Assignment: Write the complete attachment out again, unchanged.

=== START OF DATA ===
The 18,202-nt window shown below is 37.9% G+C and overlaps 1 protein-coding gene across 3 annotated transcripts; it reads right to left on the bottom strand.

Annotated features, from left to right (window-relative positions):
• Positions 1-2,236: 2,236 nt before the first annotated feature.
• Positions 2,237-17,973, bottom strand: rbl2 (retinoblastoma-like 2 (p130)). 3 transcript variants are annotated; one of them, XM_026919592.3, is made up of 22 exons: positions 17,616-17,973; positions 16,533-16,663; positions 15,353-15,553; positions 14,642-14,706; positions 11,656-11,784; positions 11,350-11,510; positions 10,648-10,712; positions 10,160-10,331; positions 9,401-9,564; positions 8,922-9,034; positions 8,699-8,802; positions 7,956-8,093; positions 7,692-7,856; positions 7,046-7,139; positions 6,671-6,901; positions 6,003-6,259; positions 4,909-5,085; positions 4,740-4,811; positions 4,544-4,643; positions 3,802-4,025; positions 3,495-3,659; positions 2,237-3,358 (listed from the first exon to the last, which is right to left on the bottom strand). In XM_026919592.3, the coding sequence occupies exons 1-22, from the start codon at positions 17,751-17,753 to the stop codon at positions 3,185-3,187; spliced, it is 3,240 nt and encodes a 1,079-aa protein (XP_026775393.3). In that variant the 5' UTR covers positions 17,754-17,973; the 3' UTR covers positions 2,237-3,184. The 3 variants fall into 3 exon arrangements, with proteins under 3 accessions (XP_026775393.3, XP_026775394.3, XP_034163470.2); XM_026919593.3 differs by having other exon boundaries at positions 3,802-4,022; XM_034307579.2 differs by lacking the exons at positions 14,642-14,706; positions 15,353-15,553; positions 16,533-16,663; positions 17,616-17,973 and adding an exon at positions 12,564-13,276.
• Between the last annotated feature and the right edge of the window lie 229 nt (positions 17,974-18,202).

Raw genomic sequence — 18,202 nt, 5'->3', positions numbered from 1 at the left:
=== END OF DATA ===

The 18,202-nt window shown below is 37.9% G+C and overlaps 1 protein-coding gene across 3 annotated transcripts; it reads right to left on the bottom strand.

Annotated features, from left to right (window-relative positions):
• Positions 1-2,236: 2,236 nt before the first annotated feature.
• Positions 2,237-17,973, bottom strand: rbl2 (retinoblastoma-like 2 (p130)). 3 transcript variants are annotated; one of them, XM_026919592.3, is made up of 22 exons: positions 17,616-17,973; positions 16,533-16,663; positions 15,353-15,553; positions 14,642-14,706; positions 11,656-11,784; positions 11,350-11,510; positions 10,648-10,712; positions 10,160-10,331; positions 9,401-9,564; positions 8,922-9,034; positions 8,699-8,802; positions 7,956-8,093; positions 7,692-7,856; positions 7,046-7,139; positions 6,671-6,901; positions 6,003-6,259; positions 4,909-5,085; positions 4,740-4,811; positions 4,544-4,643; positions 3,802-4,025; positions 3,495-3,659; positions 2,237-3,358 (listed from the first exon to the last, which is right to left on the bottom strand). In XM_026919592.3, the coding sequence occupies exons 1-22, from the start codon at positions 17,751-17,753 to the stop codon at positions 3,185-3,187; spliced, it is 3,240 nt and encodes a 1,079-aa protein (XP_026775393.3). In that variant the 5' UTR covers positions 17,754-17,973; the 3' UTR covers positions 2,237-3,184. The 3 variants fall into 3 exon arrangements, with proteins under 3 accessions (XP_026775393.3, XP_026775394.3, XP_034163470.2); XM_026919593.3 differs by having other exon boundaries at positions 3,802-4,022; XM_034307579.2 differs by lacking the exons at positions 14,642-14,706; positions 15,353-15,553; positions 16,533-16,663; positions 17,616-17,973 and adding an exon at positions 12,564-13,276.
• Between the last annotated feature and the right edge of the window lie 229 nt (positions 17,974-18,202).

Raw genomic sequence — 18,202 nt, 5'->3', positions numbered from 1 at the left: